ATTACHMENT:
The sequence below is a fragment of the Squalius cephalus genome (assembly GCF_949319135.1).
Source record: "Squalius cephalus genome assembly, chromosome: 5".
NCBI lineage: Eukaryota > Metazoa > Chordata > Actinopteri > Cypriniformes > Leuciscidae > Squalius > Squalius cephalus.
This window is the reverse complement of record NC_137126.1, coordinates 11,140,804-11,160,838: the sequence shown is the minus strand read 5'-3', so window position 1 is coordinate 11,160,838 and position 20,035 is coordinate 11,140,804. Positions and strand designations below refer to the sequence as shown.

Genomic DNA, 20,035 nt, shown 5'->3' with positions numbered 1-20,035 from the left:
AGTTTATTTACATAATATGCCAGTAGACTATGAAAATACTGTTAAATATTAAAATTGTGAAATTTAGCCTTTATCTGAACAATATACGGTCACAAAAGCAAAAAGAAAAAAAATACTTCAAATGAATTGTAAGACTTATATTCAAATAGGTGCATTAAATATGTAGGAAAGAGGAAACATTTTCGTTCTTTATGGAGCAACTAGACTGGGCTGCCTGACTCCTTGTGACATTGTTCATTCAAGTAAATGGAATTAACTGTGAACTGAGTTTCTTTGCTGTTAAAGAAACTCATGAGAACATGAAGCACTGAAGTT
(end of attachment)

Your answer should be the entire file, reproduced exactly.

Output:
The sequence below is a fragment of the Squalius cephalus genome (assembly GCF_949319135.1).
Source record: "Squalius cephalus genome assembly, chromosome: 5".
NCBI lineage: Eukaryota > Metazoa > Chordata > Actinopteri > Cypriniformes > Leuciscidae > Squalius > Squalius cephalus.
This window is the reverse complement of record NC_137126.1, coordinates 11,140,804-11,160,838: the sequence shown is the minus strand read 5'-3', so window position 1 is coordinate 11,160,838 and position 20,035 is coordinate 11,140,804. Positions and strand designations below refer to the sequence as shown.

Genomic DNA, 20,035 nt, shown 5'->3' with positions numbered 1-20,035 from the left:
AGTTTATTTACATAATATGCCAGTAGACTATGAAAATACTGTTAAATATTAAAATTGTGAAATTTAGCCTTTATCTGAACAATATACGGTCACAAAAGCAAAAAGAAAAAAAATACTTCAAATGAATTGTAAGACTTATATTCAAATAGGTGCATTAAATATGTAGGAAAGAGGAAACATTTTCGTTCTTTATGGAGCAACTAGACTGGGCTGCCTGACTCCTTGTGACATTGTTCATTCAAGTAAATGGAATTAACTGTGAACTGAGTTTCTTTGCTGTTAAAGAAACTCATGAGAACATGAAGCACTGAAGTT